Weekend Dish: Budget gourmet recipes at your fingertips
The Weekend Dish
I was the quintessential starving student in college. During my first year in the dorms, I was forced to purchase my university’s dining plan to my detriment.
Our dorm rooms did not have kitchenettes, so the college conveniently required all freshmen to buy the dining plan. The food was subpar at best. One time, my friends and I saw one of the lunch workers bring in a box that read “premium wet dog food” into the back door of the dining hall. The next day, they served us beef stroganoff. Coincidence? I think not.
Needless to say, I ate a lot of ramen and popcorn that year. We were at least allowed to have microwaves in our dorm, so I could do some basic cooking. After freshman year, I moved out of the dorms and started the hellish process known as adulting. I worked so many service industry jobs but could only afford to pay my bills barely. I still ate a lot of ramen. If it weren’t for multivitamins, I would have been malnourished during this time.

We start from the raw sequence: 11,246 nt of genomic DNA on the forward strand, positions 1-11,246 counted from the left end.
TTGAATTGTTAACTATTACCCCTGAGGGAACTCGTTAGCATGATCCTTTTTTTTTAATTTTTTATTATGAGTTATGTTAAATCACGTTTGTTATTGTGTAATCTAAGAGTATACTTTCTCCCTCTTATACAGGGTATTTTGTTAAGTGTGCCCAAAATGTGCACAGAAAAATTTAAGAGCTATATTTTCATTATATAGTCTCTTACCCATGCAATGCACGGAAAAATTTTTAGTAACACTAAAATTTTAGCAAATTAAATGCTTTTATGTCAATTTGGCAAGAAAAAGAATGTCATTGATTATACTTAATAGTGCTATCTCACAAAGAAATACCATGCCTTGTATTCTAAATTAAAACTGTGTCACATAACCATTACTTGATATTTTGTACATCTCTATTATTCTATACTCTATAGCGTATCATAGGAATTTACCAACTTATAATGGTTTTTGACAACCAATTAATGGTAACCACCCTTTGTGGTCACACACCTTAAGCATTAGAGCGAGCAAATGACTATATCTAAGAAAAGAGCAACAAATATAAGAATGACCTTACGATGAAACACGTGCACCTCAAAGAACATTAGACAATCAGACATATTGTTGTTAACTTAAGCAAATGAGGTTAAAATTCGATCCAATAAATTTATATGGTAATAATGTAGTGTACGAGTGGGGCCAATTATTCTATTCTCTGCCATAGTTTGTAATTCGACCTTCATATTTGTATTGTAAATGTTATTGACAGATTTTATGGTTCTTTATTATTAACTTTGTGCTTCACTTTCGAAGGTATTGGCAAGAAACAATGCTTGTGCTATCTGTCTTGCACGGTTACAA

When I finally started my master’s program, I was sick of ramen and popcorn. I had saved up enough money to move into a townhouse with a full kitchen. I also lived alone for the first time, so I really had to watch out for myself. I worked during the day and attended classes at night, so I ate out all the time, which depleted my funds and expanded my waistline. This was when I decided to teach myself how to prepare nutritious food at home properly.
I bought old recipe books at thrift stores and library sales. The internet did exist during this time, but Facebook was brand new, and Pinterest did not exist yet. Online recipes were scant. Using the old recipe books, I learned the basics of cooking and discovered it was not as challenging as I thought. I would cook affordable yet delicious meals on Sunday nights and freeze the rest to eat during my busy week. Over time, I became a halfway decent cook, and my nutrition greatly improved from eating healthier meals. I got in shape, ate well and never felt better. Life was good.